Zero Gravity Fitness offers a multitude of group classes for cultivating health and wellness in participants of all fitness levels. Install sleek new abs with Pilates, harness the fluid power of cannon fire with kettlebells (a kettlebell intro class is required before enrolling in regular kettlebell classes), and stretch dancing muscles with dance fusion and cardio belly-dancing. Whatever the class, Zero Gravity Fitness' friendly, motivational trainers will make sure you perform each exercise safely while sweating buckets of joy and sweat within the facility's up-to-date, minimalist setting. Obtain a sturdy foundation and streamlined exterior that will increase your price on the market and bait flattering attention from real-estate agents with today's Groupon to Zero Gravity Fitness.
From the outside, the fitness facility may look like a barn, but the blue turf floor and mountains of medicine balls inside tell a different story. In the spacious gym, head trainer Neil Barnhill presides over patrons playing games of catch with those medicine balls, lifting barbells, or pulling against resistance on the rowing machine. He leads small classes, providing constant positive reinforcement and motivation, unlike a pet parrot repeating all the things it heard at your roast. The ever-changing series of functional, everyday movements and exercises keep the classes interesting. Goals are customized to each member after an overall fitness assessment that measures BMI, body-fat composition, and weight before training begins. Classes move outside when the weather's nice so fitness enthusiasts can run laps, perform pull-ups, and drag tractor tires over the grass under the open sky.
Genetic Fitness grants its members access to an arsenal of cardio machines, strength-training equipment, and free-weights. Yet, it’s not uncommon for exercisers to skip the machinery all together. Instead, they head to one of the studio’s many group fitness classes. One studio hosts spin, Zumba, and various Les Mills sessions––BodyPump, BodyFlow, and BodyCombat, to name a few. A second studio turns up the heat on mat and reformer Pilates, yoga, and a chicken hatchery. When they’re not pushing students through the group classes, the gym’s dedicated personal trainers are likely motivating clients during one-on-one training sessions.
JoAnne, or “JoJo,” discovered her love of dance at the age of 5 through ballet, jazz, and gymnastics training. She founded Allure Dance Studio—which she considers to be a women-only club rather than a fitness center—to empower women with confidence while helping them make strides toward healthier lifestyles and toned physiques.
She and her team of instructors, which is made up of gymnasts, professional dancers, and aerial-silks performers, teach women to unleash their inner vixens while carving long and lean muscles with a diverse roster of pole-dance, sultry dance, and inventive fitness classes. Taught amid stage-like lighting and ambiance, gals boost their self-confidence and upper-body strength through seductive spins, choreography, and climbs. To prepare for class, ladies should don a tank top, shorts, and high heels with an ankle strap in lieu of steel-toe boots. Instructors can help clients further hone their skills and overall fitness through customized workouts in one-on-one personal-training sessions and private lessons. Allure Dance Studio captures ladies at their most glamorous with boudoir photography and flirty party packages that teach women to strut their stuff with burlesque moves, classic striptease, belly dancing, and parakeet mating calls.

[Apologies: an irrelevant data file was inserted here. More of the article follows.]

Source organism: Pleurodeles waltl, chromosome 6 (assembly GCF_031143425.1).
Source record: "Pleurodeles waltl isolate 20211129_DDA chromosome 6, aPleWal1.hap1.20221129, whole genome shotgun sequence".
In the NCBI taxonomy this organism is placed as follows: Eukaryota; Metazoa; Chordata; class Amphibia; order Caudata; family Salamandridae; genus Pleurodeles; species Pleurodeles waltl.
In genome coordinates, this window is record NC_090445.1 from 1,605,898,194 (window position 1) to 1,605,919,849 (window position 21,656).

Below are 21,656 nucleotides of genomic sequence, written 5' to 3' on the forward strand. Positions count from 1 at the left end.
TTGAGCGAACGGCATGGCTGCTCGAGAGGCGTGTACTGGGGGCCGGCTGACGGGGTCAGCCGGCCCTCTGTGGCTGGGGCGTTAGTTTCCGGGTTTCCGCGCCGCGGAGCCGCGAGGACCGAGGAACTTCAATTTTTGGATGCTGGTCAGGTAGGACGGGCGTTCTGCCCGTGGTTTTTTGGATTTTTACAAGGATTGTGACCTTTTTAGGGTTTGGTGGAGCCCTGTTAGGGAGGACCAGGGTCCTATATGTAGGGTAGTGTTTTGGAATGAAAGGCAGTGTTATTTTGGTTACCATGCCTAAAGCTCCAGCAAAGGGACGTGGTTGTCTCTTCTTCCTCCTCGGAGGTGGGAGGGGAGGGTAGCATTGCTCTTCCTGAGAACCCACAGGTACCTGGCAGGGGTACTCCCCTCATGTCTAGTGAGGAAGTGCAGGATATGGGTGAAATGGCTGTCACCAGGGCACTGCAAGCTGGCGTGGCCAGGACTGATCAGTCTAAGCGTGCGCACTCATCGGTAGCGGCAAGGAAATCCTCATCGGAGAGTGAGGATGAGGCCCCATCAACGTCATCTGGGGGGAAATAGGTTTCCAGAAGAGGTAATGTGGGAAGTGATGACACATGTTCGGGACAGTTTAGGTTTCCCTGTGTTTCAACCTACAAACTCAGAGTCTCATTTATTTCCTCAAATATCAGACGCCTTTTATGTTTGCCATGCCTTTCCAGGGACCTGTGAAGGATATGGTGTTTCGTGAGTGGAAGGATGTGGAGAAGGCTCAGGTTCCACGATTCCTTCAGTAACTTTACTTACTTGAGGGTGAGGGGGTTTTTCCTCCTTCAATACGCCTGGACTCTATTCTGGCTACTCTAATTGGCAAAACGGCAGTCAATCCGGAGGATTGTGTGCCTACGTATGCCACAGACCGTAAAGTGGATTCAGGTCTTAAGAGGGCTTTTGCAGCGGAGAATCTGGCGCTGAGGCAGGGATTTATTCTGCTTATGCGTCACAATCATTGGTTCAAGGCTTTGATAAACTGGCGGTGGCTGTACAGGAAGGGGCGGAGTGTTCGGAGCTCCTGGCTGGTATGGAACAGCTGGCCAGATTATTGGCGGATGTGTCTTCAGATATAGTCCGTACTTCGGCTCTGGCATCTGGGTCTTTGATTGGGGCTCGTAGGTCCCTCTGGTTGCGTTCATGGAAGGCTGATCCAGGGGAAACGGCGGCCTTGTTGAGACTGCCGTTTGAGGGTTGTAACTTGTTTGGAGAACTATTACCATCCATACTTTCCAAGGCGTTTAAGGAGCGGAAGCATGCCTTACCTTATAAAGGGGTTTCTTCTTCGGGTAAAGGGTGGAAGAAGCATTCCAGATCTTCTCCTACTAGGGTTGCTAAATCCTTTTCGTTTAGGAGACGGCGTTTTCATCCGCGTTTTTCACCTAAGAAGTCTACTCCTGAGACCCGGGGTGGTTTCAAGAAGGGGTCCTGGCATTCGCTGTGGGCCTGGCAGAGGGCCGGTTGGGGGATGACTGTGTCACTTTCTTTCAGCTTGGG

The gym looks like equal parts Olympic training facility and old warehouse—here, exercisers hoist themselves up rows of pull-up bars, grunt around a collection of kettlebells, and hop through jump-rope routines. On a power-lifting platform, a lifter explodes from a squat, hoisting a plate-loaded bar up to his shoulders and then dropping under it to catch the weight over his head. Elsewhere, athletes do dips on gymnast rings and build a sweat on rowing machines.
This low-tech setting is typical of all true CrossFit gyms. Though the equipment may be basic, the results are not: CrossFit workouts develop all measures of physical fitness—from power to cardiovascular endurance—through workouts that are broad, general, and inclusive. This approach is often described as specializing in not specializing: it develops physical fitness in ways equally beneficial to everyone, from professional mixed martial artists and police officers to weekend softball players.
CrossFit gyms typically start clients in a foundational program where trainers teach the basic movements, such as the squat, dead lift, and pull-up. Every exercise is scalable to a version that clients can complete—a pull-up, for example, can be scaled back to a negative pull-up, a static hang, or body-weight row with gymnast rings. It can also be scaled to a more challenging version, such as the kipped pull-up. After students learn CrossFit's basic movements, they move on to open group classes, which follow the ever-changing WOD, or Workout of the Day. These workouts are short and intense, and they foster camaraderie through frequent team circuits. In addition to supervising WOD class, trainers coach members on nutrition, advocating a caveman-style diet of low-glycemic carbohydrates, monounsaturated fats, and lean proteins such as raptor meat.